Amsterdam Institute for Social Science Research (AISSR)

The State of Cybernetics. The digitization of cities, bodies and communities

22Mar2018 23Mar2018


What do cities, robots, corporations, political organizations, human bodies, and ecosystems have in common? For the scientists involved in the development of cybernetics from the 1940s to the 1960s, this was all but an awkward question.

In their intellectual and hands-on experimentations, cyberneticians called forth a world in which machines, bodies and nature are entangled as complex and dynamic systems. They theorized that information would and should flow ever more effortlessly within and between these systems.

The purpose of the seminar is to revisit the legacy of cybernetics to shed light on contemporary digital politics. Many of the fundamental questions asked by cyberneticians regain salience today. What remains of liberal individualism when the boundaries between humans, machines and nature are blurred? What are the systemic properties and operating routines of democracy in a world in which machines and humans are increasingly entangled?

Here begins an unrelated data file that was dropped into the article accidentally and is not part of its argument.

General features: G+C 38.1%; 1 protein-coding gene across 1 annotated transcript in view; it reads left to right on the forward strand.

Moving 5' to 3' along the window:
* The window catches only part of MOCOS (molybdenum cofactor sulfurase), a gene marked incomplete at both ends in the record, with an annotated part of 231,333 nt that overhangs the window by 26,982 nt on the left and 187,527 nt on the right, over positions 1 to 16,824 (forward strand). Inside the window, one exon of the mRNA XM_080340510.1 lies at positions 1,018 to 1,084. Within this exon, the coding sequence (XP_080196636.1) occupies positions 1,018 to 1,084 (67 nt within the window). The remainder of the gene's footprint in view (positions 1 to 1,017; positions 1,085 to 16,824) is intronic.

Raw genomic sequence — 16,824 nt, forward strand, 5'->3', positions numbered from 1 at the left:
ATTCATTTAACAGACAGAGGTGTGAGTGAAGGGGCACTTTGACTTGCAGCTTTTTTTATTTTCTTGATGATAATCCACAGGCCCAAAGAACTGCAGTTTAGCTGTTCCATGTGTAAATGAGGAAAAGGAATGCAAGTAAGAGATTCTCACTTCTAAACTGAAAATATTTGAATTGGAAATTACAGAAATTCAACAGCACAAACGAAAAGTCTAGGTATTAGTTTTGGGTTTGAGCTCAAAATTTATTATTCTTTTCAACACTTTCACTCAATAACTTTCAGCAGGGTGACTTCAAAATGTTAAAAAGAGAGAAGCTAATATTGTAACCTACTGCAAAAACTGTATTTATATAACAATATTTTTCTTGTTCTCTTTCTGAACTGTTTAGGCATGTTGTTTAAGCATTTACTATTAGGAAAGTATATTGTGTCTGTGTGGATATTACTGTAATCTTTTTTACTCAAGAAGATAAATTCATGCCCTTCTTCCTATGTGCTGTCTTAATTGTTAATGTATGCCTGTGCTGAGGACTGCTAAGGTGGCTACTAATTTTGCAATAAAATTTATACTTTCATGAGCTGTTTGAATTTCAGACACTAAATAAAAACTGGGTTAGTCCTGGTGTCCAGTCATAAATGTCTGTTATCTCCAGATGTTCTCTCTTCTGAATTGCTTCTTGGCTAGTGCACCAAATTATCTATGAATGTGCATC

Scholars from fields as diverse as Philosophy, Anthropology, and Artificial Intelligence will give presentations. The speakers include Simon Marvin, Noortje Marres, Andrew Pickering, Willem Schinkel and Tsjalling Swierstra.   


There is limited seating. Are you interested in taking part? Please inquire with Anne Hovingh: After you register you will receive a more detailed program with abstracts, locations and times.

Public event

The seminar will be concluded by a public event ,The Politics of a Cybernetic World, on Friday March 23 at 4PM at Crea with lectures by Luc Steels and Katherine Hayles, a theatrical performance prepared by Ricarda Franzen and concluding reflections by Andrew Pickering.

Funded by

The event is funded by the Netherlands Organisation for Scientific Research (NWO) as part of the research project Safeguarding long-term equal stakeholdership in the Smart City & the Center for Urban Studies of the University of Amsterdam as part of a collaboration with the Sheffield Urban Automation Institute.

Published by  AISSR